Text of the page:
This report compares the latest workforce jobs (WFJ) estimates with the equivalent estimates of jobs from the Labour Force Survey (LFS). This is produced every quarter, when the latest WFJ estimates are released.
The concept of employment (measured by the LFS as the number of people in work) differs from the concept of jobs, since a person can have more than one job, and some jobs may be shared by more than one person. The LFS, which collects information mainly from residents of private households, is the preferred source of statistics on employment.
The LFS can also be used to produce estimates of the total number of jobs in the UK, by adding together the headline employment figures (which are equivalent to main jobs) and those for workers with a second job. The WFJ series, which is compiled mainly from surveys of businesses, is the preferred source of statistics on jobs by industry, since it provides a more reliable industry breakdown than the LFS.Nôl i'r tabl cynnwys
A spreadsheet containing Labour Force Survey and workforce jobs reconciliation estimates is available on our website at data table X03.Nôl i'r tabl cynnwys
The LFS estimate of total UK jobs for the May to July 2016 3 month period is calculated by adding together the LFS figures for total employment (31.767 million) and workers with second jobs (1.130 million). On comparing this LFS UK jobs estimate (32.898 million) with the corresponding WFJ figure for June 2016, (34.409 million) the LFS total jobs estimate is lower than the WFJ figure by 1.511 million (4.6%).
Figure 1 illustrates this comparison over time. These estimates have not been adjusted for factors causing differences between the 2 sources because many of these factors cannot be measured on a quarterly basis. Over the latest comparable quarterly periods, the LFS series shows a quarterly increase of 185,000 jobs (0.6%) and the WFJ series shows an increase of 194,000 (0.6%). On an annual basis the LFS series shows an increase of 504,000 (1.6%) and the WFJ series shows an increase of 515,000 (1.5%) .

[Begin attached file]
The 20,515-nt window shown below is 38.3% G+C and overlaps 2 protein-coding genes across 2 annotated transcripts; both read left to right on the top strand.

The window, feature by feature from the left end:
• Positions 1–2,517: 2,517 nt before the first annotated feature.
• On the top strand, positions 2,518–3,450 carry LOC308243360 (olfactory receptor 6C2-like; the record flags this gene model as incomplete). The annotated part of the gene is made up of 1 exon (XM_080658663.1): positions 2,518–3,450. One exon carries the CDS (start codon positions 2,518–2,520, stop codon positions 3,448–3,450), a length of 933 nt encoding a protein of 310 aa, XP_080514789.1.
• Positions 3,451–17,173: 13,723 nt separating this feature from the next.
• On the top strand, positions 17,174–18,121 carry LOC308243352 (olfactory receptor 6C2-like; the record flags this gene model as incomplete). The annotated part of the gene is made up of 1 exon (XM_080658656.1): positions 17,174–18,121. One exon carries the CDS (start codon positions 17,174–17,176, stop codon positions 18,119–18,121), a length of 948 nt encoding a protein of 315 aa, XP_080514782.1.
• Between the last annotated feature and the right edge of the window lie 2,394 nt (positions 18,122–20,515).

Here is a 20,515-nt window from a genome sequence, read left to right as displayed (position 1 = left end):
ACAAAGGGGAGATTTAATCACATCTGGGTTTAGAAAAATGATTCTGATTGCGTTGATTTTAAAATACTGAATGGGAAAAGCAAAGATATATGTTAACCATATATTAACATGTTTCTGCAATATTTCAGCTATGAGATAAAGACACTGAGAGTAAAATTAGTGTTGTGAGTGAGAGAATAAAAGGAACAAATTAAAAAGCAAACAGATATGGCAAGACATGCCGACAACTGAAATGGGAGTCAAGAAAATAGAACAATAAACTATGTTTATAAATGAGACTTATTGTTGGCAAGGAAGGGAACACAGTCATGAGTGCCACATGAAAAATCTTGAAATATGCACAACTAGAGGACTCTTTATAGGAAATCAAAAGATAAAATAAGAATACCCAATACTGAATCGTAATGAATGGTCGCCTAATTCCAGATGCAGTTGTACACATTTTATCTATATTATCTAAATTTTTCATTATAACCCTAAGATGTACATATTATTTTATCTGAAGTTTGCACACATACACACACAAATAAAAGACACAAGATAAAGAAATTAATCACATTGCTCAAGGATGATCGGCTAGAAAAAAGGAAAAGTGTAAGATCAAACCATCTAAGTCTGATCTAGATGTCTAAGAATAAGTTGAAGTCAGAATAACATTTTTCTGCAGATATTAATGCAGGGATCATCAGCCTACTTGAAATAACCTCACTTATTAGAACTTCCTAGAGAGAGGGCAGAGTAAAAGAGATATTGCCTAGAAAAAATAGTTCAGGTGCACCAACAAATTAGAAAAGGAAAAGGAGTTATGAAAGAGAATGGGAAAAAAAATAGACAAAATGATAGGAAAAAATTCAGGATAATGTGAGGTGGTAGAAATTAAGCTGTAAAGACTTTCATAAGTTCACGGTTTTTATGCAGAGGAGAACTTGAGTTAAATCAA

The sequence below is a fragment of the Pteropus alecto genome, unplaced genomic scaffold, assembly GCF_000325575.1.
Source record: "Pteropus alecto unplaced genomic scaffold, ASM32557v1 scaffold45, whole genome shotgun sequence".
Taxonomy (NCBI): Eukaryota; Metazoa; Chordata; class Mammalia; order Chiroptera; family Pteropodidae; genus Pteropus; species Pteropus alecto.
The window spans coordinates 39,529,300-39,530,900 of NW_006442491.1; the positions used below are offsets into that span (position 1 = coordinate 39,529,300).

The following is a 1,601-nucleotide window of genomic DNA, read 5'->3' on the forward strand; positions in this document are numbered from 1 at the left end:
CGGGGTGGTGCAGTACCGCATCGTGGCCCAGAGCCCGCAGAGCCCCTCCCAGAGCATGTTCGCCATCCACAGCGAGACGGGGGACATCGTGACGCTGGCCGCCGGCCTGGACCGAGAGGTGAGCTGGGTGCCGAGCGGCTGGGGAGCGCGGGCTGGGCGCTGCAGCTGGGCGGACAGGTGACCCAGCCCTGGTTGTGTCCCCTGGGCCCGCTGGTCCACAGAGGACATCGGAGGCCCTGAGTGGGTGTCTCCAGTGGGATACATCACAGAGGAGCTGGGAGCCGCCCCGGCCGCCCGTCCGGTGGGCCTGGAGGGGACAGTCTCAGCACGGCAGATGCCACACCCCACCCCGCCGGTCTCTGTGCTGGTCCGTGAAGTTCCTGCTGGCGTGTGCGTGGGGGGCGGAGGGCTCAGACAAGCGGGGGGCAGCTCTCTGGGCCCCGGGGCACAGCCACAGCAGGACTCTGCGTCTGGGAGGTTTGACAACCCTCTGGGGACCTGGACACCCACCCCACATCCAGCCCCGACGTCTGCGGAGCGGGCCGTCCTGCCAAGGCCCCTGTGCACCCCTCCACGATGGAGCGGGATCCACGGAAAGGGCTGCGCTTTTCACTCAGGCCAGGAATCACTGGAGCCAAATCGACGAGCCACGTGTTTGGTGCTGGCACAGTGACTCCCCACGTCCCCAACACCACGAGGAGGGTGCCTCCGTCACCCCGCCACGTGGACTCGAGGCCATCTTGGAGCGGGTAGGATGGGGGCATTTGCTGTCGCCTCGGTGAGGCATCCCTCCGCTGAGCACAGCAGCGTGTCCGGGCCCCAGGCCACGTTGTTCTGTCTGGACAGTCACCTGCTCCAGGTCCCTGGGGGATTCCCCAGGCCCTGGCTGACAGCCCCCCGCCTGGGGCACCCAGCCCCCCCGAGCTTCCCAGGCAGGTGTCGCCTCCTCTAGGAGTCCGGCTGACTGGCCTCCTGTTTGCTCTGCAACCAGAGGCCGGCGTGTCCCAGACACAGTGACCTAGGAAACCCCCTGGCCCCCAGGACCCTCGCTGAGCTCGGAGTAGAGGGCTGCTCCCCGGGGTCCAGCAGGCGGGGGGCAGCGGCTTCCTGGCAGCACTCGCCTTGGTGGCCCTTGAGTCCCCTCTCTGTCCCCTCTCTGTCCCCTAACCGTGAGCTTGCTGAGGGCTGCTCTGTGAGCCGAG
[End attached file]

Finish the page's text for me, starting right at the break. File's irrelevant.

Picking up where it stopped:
The 2006 National Statistics Quality Review of Employment and Jobs Statistics identified about 30 reasons why the LFS and WFJ estimates of jobs can differ from each other. Some of these factors can be quantified approximately using information from the LFS and other sources, while others are much more difficult to measure. The measurable factors causing differences between the LFS and WFJ figures are included in a downloadable spreadsheet within the “download chart” option of this report.Nôl i'r tabl cynnwys
The following revisions to estimates were made in the reconciliation for March 2015:
There have been revisions to estimates of workforce jobs back to the start of the series in 1959 resulting from an improvement to the coverage of businesses on the Inter-Departmental Business Register, that we use as the sampling frame for its business surveys. An article published on 21 December 2015 provides more detail.
There have been revisions to estimates derived from the Labour Force Survey back to 2012, resulting from taking on board the latest population estimates and a review of the seasonal adjustment process.
Figure 2 shows the 2 jobs series adjusted to take into account the measurable factors causing differences between the LFS and WFJ statistics. Once these factors have been taken into consideration, the adjusted LFS estimate of total UK jobs is lower than the adjusted WFJ estimate, by 884,000 (2.6%).
The difference between the adjusted LFS and WFJ estimates (884,000) is beyond the likely bounds of the sampling variability of the difference. The approximate sampling variability (95% confidence interval) is roughly plus or minus 300,000 to plus or minus 400,000. However, it should be noted that the adjustments are themselves subject to a margin of uncertainty, and there are other factors causing differences between the 2 sources which have not been adjusted for. There are about 20 additional factors that could explain the remaining difference between the LFS and WFJ estimates. As well as sampling variability, they include, for example, timing effects. The LFS estimates are averages for 3-month periods, whereas business surveys measure the number of jobs on a particular day.Nôl i'r tabl cynnwys
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